I don't know about Matt Stoller - but I think it's brave, and ultimately a mistake to go where he's going with this. There has simply got to be an honest effort to look at the debt that has been amassed by this government and figure out ways to at least get it under control if not reduce it; I'm sure that part of that is looking at REDUCTIONS IN DEFENSE SPENDING, something Edwards doesn't even dare to touch - but absent that admission, his line is about as "and a pony" as other politicians. He's just being up front about the fact that in order to get you the moon and the stars, he's planning to mortgage your kids future... some more. Honest? I suppose. A winning formulation? I'm not buying it, at this point.
Posted by: weboy | Dec 29, 2006 1:08:10 PM
"And yet somehow, Matt Stoller will find something in it to criticize"
I am no Matt Stoller, but I am a deficit hawk. The deficits do have macroeonomic consequences, both immediately and longterm, and somebody is suffering/paying for them. There are more than two options here. I would have do a lot of work to prove that increased social spending with deficits/debt does net harm to workers and liberal causes. I can come up with some arguments; the huge interest bite out of the budget; the vulnerabiliy to emergencies. It is of course complicated.
I think massive tax increases are essential, probably inevitable; and I think the selling, the preparing the ground for massive tax increases is essential. Even Ezra has mentioned stuff like VAT or gas/carbon taxes. Liberals and Democrats cannot forever be scared of reversing the restributionism of the last thirty years.
It will kill us.
Reverse all of the Bush tax cuts. Bring the top marginal rate back up to at least 50%. Treat all income, whether from work or investment equally. Where are we, taxes at 17% of GDP? I would like to see 25, will settle for 20.
I can't be enthusiastic about a candidate that isn't openly redistributionist.
Posted by: bob mcmanus | Dec 29, 2006 1:08:43 PM
Edwards is among (see Krugman) the liberal opinion leaders who've had an epiphany: deficits are immoral, economically devastating, they mortgage our children's future and blah blah blah, but only when the Republicans are spending money. ("Kerry & I believe we have a moral responsibility not to leave trillions of debt to our children & our grandchildren.") When Democrats spend money, deficits are a necessary investment in creating a just and healthy and unblah unblah unblah society.
While there is a nub of defensible reasoning here -- e.g., borrowing money to buy heroin is bad, while borrowing money to go to college is good -- I think we should hold off on the applause and roll our eyes instead.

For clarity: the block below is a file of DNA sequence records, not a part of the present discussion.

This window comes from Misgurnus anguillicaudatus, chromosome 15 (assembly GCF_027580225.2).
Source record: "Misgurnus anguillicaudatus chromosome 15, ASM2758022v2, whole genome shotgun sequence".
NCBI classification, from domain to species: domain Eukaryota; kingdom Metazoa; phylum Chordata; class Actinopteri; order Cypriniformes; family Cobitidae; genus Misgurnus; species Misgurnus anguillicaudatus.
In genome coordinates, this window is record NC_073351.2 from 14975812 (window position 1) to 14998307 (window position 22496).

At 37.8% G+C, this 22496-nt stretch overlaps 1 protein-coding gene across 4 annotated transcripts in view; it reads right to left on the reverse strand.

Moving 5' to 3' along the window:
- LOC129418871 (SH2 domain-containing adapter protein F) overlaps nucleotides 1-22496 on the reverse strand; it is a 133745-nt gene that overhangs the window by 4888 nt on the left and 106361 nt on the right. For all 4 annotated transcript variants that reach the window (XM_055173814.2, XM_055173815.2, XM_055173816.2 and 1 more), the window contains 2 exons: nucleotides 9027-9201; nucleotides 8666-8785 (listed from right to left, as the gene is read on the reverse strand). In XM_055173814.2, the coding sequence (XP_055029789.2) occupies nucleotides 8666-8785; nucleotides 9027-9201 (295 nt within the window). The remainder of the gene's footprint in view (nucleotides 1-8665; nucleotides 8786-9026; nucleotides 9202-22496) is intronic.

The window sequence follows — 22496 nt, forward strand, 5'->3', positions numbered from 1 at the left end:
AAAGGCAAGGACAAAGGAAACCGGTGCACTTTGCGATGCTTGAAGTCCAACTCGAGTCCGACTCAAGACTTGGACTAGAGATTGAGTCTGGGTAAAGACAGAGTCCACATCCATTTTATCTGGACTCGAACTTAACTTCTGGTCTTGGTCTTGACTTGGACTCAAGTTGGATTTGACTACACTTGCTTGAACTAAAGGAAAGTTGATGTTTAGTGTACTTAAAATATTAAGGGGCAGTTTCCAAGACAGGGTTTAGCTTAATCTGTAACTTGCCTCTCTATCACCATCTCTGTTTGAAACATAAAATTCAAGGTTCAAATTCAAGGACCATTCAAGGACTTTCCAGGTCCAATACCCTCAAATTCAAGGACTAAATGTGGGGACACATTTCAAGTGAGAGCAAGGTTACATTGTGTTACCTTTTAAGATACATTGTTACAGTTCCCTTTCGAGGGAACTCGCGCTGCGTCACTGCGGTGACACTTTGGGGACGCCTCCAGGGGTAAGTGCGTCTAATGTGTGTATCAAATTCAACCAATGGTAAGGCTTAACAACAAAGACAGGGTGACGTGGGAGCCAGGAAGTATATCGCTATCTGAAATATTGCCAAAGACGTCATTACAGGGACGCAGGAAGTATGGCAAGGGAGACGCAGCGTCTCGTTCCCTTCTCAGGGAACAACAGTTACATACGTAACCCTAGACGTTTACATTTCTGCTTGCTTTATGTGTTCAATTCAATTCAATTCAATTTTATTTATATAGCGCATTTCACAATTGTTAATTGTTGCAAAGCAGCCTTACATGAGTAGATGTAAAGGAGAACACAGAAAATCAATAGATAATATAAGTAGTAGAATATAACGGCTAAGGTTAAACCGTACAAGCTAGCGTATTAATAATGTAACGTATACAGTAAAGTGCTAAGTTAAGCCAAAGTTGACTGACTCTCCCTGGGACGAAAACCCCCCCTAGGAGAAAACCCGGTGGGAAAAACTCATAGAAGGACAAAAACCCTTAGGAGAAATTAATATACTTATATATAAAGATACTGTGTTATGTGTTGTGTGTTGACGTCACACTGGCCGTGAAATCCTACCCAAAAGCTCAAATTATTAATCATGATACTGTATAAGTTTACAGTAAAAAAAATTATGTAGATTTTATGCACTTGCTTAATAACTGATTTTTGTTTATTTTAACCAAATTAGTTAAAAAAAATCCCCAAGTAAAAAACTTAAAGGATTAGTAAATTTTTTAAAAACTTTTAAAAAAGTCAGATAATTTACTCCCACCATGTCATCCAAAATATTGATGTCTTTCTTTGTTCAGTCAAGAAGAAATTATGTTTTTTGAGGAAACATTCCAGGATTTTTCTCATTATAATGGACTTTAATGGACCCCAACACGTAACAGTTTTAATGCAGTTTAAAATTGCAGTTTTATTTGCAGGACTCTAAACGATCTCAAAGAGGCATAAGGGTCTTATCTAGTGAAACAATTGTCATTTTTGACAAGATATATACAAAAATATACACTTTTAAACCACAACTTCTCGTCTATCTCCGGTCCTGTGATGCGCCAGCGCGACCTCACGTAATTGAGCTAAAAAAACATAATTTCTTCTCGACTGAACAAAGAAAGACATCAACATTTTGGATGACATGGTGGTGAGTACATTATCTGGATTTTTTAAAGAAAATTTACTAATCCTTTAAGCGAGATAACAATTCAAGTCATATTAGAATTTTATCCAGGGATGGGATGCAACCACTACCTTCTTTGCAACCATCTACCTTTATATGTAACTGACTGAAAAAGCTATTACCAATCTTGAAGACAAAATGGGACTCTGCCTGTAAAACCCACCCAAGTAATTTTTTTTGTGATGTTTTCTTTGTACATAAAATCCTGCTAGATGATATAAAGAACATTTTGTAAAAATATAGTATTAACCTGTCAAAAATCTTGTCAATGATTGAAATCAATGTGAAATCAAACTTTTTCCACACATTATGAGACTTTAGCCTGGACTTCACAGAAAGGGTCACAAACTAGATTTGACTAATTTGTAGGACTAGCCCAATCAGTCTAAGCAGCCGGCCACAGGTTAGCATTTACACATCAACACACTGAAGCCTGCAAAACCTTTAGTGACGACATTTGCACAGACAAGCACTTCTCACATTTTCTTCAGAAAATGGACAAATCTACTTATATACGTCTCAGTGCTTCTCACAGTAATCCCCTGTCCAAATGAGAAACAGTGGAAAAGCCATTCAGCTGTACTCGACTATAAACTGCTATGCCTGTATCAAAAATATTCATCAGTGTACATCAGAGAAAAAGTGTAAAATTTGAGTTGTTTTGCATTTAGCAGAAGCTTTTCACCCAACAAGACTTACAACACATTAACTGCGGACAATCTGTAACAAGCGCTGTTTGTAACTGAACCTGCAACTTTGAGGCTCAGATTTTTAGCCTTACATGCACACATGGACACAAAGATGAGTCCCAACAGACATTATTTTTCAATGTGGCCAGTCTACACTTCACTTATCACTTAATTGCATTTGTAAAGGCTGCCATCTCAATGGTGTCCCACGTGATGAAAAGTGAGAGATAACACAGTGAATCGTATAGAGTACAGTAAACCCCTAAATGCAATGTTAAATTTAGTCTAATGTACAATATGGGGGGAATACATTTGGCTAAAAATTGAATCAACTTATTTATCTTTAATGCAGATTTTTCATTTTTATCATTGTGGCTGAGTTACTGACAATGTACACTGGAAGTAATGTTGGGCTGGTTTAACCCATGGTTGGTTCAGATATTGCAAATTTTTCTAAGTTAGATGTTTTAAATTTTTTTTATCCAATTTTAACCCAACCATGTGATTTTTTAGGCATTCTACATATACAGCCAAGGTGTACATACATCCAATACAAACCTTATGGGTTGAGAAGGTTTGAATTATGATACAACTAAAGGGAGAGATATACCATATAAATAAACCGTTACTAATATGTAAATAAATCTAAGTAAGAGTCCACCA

Posted by: ostap | Dec 29, 2006 1:09:53 PM
He gave an answer. That alone impresses me in an era of Obama/HRC. What also impresses me is that he gave an answer that took a risk to define the narrative. Finally, what impresses me is that he was honest in his answer. We can't have something for nothing anymore. You do have to balance and prioritize among competing economic forces (tax cuts, healthcare, military industrial complex (he didn't add it but I would have), and multitude of other things and the deficit). The devil is in the details, but I like the honesty of the answer.
Posted by: akaison | Dec 29, 2006 1:31:47 PM
Is it me- or does bob's posts make no sense- he's supporting HRC right? How does anything you say here reflect that decision?
Posted by: akaison | Dec 29, 2006 1:34:40 PM
I'm sure that part of that is looking at REDUCTIONS IN DEFENSE SPENDING, something Edwards doesn't even dare to touch
Simply ending the Iraq war will drastically reduce our defense spending. That said, what we really need to do is re-examine the Cold War ratios of defense spending at the Pentagon. The President can't really do this; he needs to get serious support on Capitol Hill for reshuffling defense spending priorities (like slowing procurement of Navy equipment and fighter jets in favor of transport aircraft, Army assets, and more soldiers).
Now, it's possible that support could exist. The high-ranking Republicans on the Armed Services are reasonable people, except Inhofe: McCain, Collins, even Sessions has his moments. You could probably cobble something together.
Posted by: Nicholas Beaudrot | Dec 29, 2006 1:39:14 PM
Good point, akaison. Hilary or Obama would have said the deficit was an imporant issue and that it was important to have a "national converstion" about it, and then changed the suvject.
Posted by: FMguru | Dec 29, 2006 1:40:06 PM
"he's supporting HRC right?"
I am tending toward her. I think she is a liar, and a stealth candidate, who must run right to get elected but will govern very left. She has a history, and used to be even more liberal than her husband. She does not have a lifetime of wealth seeking, for instance.
I fear Edwards is running left but will govern right. Reminds of Jimmy Carter and John Kennedy.
Posted by: bob mcmanus | Dec 29, 2006 1:43:30 PM
Krugman is calling for deficit spending for the next two years only, AFAIK, in order to get a Dem President and more control of Congress. With a Democratic President I will bet he turns more hawkish, and recommends tax increases.